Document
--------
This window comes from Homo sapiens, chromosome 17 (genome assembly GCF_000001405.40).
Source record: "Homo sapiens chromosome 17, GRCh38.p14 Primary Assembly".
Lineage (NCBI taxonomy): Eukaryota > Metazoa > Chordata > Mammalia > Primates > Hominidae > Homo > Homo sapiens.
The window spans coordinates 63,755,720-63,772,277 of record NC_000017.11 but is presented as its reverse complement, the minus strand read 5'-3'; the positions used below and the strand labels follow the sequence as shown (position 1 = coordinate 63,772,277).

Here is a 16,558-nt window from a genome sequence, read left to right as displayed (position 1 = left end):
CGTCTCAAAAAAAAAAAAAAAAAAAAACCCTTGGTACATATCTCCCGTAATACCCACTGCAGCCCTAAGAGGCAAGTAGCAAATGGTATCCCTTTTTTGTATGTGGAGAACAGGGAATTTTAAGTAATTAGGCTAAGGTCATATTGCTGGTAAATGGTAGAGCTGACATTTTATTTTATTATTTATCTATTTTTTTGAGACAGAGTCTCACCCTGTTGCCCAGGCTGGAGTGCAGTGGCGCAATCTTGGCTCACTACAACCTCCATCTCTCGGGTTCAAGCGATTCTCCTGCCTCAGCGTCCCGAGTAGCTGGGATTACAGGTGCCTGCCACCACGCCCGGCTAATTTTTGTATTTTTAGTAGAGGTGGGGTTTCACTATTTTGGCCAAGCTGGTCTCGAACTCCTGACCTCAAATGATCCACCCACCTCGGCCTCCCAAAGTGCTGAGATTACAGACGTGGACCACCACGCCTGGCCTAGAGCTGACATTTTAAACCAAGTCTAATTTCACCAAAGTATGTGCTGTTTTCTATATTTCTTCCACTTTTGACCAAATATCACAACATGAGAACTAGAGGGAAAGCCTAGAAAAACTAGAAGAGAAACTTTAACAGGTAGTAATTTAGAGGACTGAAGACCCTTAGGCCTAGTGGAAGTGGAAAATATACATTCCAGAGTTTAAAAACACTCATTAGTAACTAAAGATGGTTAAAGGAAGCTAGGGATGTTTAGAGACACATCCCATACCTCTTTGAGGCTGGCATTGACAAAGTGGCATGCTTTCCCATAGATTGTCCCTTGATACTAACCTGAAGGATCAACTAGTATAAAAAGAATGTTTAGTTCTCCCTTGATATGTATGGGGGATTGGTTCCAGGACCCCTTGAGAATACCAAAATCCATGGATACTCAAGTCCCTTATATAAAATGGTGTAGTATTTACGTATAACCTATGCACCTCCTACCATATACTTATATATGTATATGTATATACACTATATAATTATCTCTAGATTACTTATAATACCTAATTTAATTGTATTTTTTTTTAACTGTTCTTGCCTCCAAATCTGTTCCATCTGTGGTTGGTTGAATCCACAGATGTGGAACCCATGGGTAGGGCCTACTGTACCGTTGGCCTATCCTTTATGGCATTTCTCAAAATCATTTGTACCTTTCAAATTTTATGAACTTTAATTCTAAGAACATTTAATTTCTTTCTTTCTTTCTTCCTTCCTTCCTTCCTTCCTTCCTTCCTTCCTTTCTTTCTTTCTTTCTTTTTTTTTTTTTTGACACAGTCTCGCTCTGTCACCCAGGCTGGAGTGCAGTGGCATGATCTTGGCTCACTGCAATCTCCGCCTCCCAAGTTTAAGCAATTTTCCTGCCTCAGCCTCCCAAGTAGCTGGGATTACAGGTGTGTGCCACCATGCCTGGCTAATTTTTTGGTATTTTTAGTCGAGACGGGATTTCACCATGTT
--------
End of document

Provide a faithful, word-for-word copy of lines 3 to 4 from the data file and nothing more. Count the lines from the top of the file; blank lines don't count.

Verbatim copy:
Lineage (NCBI taxonomy): Eukaryota > Metazoa > Chordata > Mammalia > Primates > Hominidae > Homo > Homo sapiens.
The window spans coordinates 63,755,720-63,772,277 of record NC_000017.11 but is presented as its reverse complement, the minus strand read 5'-3'; the positions used below and the strand labels follow the sequence as shown (position 1 = coordinate 63,772,277).